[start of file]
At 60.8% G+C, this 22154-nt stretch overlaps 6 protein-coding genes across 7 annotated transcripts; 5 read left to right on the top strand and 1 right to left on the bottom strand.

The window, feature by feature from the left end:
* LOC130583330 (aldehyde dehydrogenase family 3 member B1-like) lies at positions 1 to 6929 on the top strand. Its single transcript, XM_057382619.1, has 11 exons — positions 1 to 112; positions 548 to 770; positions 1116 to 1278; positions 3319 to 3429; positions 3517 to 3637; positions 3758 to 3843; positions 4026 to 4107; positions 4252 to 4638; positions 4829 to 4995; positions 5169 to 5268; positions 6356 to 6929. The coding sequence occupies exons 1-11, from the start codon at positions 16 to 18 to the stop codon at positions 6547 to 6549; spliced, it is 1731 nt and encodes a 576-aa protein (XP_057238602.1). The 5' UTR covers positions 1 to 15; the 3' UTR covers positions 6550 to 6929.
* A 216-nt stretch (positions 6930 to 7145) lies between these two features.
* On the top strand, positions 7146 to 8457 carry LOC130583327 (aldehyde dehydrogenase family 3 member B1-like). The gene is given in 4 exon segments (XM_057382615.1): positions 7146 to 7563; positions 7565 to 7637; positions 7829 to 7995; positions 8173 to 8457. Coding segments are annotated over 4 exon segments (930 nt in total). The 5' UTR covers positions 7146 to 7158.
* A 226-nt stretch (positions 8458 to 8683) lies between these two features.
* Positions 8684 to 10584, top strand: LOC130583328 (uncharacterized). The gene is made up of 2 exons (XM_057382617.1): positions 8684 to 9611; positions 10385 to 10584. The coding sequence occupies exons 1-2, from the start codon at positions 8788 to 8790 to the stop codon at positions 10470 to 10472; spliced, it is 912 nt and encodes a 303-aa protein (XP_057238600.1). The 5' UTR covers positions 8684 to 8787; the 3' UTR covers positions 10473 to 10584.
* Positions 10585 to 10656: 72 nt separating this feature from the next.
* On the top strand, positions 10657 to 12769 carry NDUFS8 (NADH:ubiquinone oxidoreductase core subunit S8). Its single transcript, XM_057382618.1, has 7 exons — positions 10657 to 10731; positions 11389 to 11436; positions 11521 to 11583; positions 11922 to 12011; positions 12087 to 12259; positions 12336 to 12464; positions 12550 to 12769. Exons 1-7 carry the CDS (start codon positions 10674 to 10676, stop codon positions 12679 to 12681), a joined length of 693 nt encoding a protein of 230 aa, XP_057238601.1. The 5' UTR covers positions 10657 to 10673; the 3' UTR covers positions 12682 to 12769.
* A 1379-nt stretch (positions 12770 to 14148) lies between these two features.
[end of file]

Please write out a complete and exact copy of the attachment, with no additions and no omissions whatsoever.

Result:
At 60.8% G+C, this 22154-nt stretch overlaps 6 protein-coding genes across 7 annotated transcripts; 5 read left to right on the top strand and 1 right to left on the bottom strand.

The window, feature by feature from the left end:
* LOC130583330 (aldehyde dehydrogenase family 3 member B1-like) lies at positions 1 to 6929 on the top strand. Its single transcript, XM_057382619.1, has 11 exons — positions 1 to 112; positions 548 to 770; positions 1116 to 1278; positions 3319 to 3429; positions 3517 to 3637; positions 3758 to 3843; positions 4026 to 4107; positions 4252 to 4638; positions 4829 to 4995; positions 5169 to 5268; positions 6356 to 6929. The coding sequence occupies exons 1-11, from the start codon at positions 16 to 18 to the stop codon at positions 6547 to 6549; spliced, it is 1731 nt and encodes a 576-aa protein (XP_057238602.1). The 5' UTR covers positions 1 to 15; the 3' UTR covers positions 6550 to 6929.
* A 216-nt stretch (positions 6930 to 7145) lies between these two features.
* On the top strand, positions 7146 to 8457 carry LOC130583327 (aldehyde dehydrogenase family 3 member B1-like). The gene is given in 4 exon segments (XM_057382615.1): positions 7146 to 7563; positions 7565 to 7637; positions 7829 to 7995; positions 8173 to 8457. Coding segments are annotated over 4 exon segments (930 nt in total). The 5' UTR covers positions 7146 to 7158.
* A 226-nt stretch (positions 8458 to 8683) lies between these two features.
* Positions 8684 to 10584, top strand: LOC130583328 (uncharacterized). The gene is made up of 2 exons (XM_057382617.1): positions 8684 to 9611; positions 10385 to 10584. The coding sequence occupies exons 1-2, from the start codon at positions 8788 to 8790 to the stop codon at positions 10470 to 10472; spliced, it is 912 nt and encodes a 303-aa protein (XP_057238600.1). The 5' UTR covers positions 8684 to 8787; the 3' UTR covers positions 10473 to 10584.
* Positions 10585 to 10656: 72 nt separating this feature from the next.
* On the top strand, positions 10657 to 12769 carry NDUFS8 (NADH:ubiquinone oxidoreductase core subunit S8). Its single transcript, XM_057382618.1, has 7 exons — positions 10657 to 10731; positions 11389 to 11436; positions 11521 to 11583; positions 11922 to 12011; positions 12087 to 12259; positions 12336 to 12464; positions 12550 to 12769. Exons 1-7 carry the CDS (start codon positions 10674 to 10676, stop codon positions 12679 to 12681), a joined length of 693 nt encoding a protein of 230 aa, XP_057238601.1. The 5' UTR covers positions 10657 to 10673; the 3' UTR covers positions 12682 to 12769.
* A 1379-nt stretch (positions 12770 to 14148) lies between these two features.